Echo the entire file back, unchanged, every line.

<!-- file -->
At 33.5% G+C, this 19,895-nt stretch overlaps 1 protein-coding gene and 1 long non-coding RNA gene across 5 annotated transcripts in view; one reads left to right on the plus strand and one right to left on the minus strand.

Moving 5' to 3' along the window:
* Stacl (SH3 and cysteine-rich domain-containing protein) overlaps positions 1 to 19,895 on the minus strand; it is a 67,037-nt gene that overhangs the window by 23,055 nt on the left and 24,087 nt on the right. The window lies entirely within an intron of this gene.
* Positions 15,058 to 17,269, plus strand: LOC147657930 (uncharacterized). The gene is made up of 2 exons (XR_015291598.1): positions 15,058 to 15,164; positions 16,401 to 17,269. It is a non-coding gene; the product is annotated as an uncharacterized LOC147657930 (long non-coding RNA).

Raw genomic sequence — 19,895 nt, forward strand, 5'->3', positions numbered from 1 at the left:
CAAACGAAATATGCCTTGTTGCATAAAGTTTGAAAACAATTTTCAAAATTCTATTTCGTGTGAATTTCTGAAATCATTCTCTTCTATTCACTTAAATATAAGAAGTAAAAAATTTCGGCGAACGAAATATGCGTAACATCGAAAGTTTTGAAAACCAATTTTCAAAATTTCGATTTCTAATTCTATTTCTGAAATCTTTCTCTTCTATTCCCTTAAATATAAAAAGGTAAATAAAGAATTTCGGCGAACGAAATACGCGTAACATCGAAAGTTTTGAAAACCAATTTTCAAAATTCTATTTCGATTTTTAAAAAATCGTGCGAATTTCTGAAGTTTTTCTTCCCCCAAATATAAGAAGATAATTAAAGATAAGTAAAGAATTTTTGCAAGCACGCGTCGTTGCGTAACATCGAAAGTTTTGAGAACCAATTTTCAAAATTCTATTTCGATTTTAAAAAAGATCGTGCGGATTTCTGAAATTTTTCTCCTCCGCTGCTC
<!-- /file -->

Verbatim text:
At 33.5% G+C, this 19,895-nt stretch overlaps 1 protein-coding gene and 1 long non-coding RNA gene across 5 annotated transcripts in view; one reads left to right on the plus strand and one right to left on the minus strand.

Moving 5' to 3' along the window:
* Stacl (SH3 and cysteine-rich domain-containing protein) overlaps positions 1 to 19,895 on the minus strand; it is a 67,037-nt gene that overhangs the window by 23,055 nt on the left and 24,087 nt on the right. The window lies entirely within an intron of this gene.
* Positions 15,058 to 17,269, plus strand: LOC147657930 (uncharacterized). The gene is made up of 2 exons (XR_015291598.1): positions 15,058 to 15,164; positions 16,401 to 17,269. It is a non-coding gene; the product is annotated as an uncharacterized LOC147657930 (long non-coding RNA).

Raw genomic sequence — 19,895 nt, forward strand, 5'->3', positions numbered from 1 at the left:
CAAACGAAATATGCCTTGTTGCATAAAGTTTGAAAACAATTTTCAAAATTCTATTTCGTGTGAATTTCTGAAATCATTCTCTTCTATTCACTTAAATATAAGAAGTAAAAAATTTCGGCGAACGAAATATGCGTAACATCGAAAGTTTTGAAAACCAATTTTCAAAATTTCGATTTCTAATTCTATTTCTGAAATCTTTCTCTTCTATTCCCTTAAATATAAAAAGGTAAATAAAGAATTTCGGCGAACGAAATACGCGTAACATCGAAAGTTTTGAAAACCAATTTTCAAAATTCTATTTCGATTTTTAAAAAATCGTGCGAATTTCTGAAGTTTTTCTTCCCCCAAATATAAGAAGATAATTAAAGATAAGTAAAGAATTTTTGCAAGCACGCGTCGTTGCGTAACATCGAAAGTTTTGAGAACCAATTTTCAAAATTCTATTTCGATTTTAAAAAAGATCGTGCGGATTTCTGAAATTTTTCTCCTCCGCTGCTC